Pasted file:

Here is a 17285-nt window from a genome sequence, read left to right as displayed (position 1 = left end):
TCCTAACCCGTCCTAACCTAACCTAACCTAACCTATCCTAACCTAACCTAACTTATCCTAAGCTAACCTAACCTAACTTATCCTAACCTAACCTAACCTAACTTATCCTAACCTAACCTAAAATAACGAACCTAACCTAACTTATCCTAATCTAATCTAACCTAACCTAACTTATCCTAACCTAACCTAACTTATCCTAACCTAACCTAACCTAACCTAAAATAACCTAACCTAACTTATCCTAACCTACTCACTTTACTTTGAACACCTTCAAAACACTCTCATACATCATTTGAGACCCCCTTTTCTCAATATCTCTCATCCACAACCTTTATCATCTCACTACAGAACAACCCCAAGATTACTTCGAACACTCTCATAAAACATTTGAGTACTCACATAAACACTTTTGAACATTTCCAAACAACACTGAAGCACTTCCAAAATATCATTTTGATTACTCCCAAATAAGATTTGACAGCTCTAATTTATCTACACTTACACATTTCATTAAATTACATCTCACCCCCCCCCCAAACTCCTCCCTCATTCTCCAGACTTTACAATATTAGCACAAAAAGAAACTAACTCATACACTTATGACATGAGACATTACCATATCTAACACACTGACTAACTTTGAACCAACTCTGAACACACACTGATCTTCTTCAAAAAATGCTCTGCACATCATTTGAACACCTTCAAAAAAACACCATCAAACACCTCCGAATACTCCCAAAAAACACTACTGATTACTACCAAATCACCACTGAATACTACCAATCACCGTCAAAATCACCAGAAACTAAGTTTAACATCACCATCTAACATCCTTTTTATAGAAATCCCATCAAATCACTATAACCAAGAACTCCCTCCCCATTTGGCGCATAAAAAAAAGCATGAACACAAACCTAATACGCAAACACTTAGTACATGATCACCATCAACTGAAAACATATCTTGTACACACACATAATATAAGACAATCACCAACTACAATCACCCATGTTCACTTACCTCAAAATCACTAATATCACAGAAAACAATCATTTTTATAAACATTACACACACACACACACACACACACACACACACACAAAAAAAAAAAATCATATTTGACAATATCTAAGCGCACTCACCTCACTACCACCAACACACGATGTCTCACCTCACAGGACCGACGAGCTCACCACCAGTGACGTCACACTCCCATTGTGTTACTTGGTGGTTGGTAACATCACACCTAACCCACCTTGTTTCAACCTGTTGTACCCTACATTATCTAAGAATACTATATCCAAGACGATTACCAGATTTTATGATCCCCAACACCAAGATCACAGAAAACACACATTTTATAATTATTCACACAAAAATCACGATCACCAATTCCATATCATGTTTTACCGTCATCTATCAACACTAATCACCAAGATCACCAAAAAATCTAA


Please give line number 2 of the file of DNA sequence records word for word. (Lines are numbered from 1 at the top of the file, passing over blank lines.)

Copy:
TCCTAACCCGTCCTAACCTAACCTAACCTAACCTATCCTAACCTAACCTAACTTATCCTAAGCTAACCTAACCTAACTTATCCTAACCTAACCTAACCTAACTTATCCTAACCTAACCTAAAATAACGAACCTAACCTAACTTATCCTAATCTAATCTAACCTAACCTAACTTATCCTAACCTAACCTAACTTATCCTAACCTAACCTAACCTAACCTAAAATAACCTAACCTAACTTATCCTAACCTACTCACTTTACTTTGAACACCTTCAAAACACTCTCATACATCATTTGAGACCCCCTTTTCTCAATATCTCTCATCCACAACCTTTATCATCTCACTACAGAACAACCCCAAGATTACTTCGAACACTCTCATAAAACATTTGAGTACTCACATAAACACTTTTGAACATTTCCAAACAACACTGAAGCACTTCCAAAATATCATTTTGATTACTCCCAAATAAGATTTGACAGCTCTAATTTATCTACACTTACACATTTCATTAAATTACATCTCACCCCCCCCCCAAACTCCTCCCTCATTCTCCAGACTTTACAATATTAGCACAAAAAGAAACTAACTCATACACTTATGACATGAGACATTACCATATCTAACACACTGACTAACTTTGAACCAACTCTGAACACACACTGATCTTCTTCAAAAAATGCTCTGCACATCATTTGAACACCTTCAAAAAAACACCATCAAACACCTCCGAATACTCCCAAAAAACACTACTGATTACTACCAAATCACCACTGAATACTACCAATCACCGTCAAAATCACCAGAAACTAAGTTTAACATCACCATCTAACATCCTTTTTATAGAAATCCCATCAAATCACTATAACCAAGAACTCCCTCCCCATTTGGCGCATAAAAAAAAGCATGAACACAAACCTAATACGCAAACACTTAGTACATGATCACCATCAACTGAAAACATATCTTGTACACACACATAATATAAGACAATCACCAACTACAATCACCCATGTTCACTTACCTCAAAATCACTAATATCACAGAAAACAATCATTTTTATAAACATTACACACACACACACACACACACACACACACACACAAAAAAAAAAAATCATATTTGACAATATCTAAGCGCACTCACCTCACTACCACCAACACACGATGTCTCACCTCACAGGACCGACGAGCTCACCACCAGTGACGTCACACTCCCATTGTGTTACTTGGTGGTTGGTAACATCACACCTAACCCACCTTGTTTCAACCTGTTGTACCCTACATTATCTAAGAATACTATATCCAAGACGATTACCAGATTTTATGATCCCCAACACCAAGATCACAGAAAACACACATTTTATAATTATTCACACAAAAATCACGATCACCAATTCCATATCATGTTTTACCGTCATCTATCAACACTAATCACCAAGATCACCAAAAAATCTAA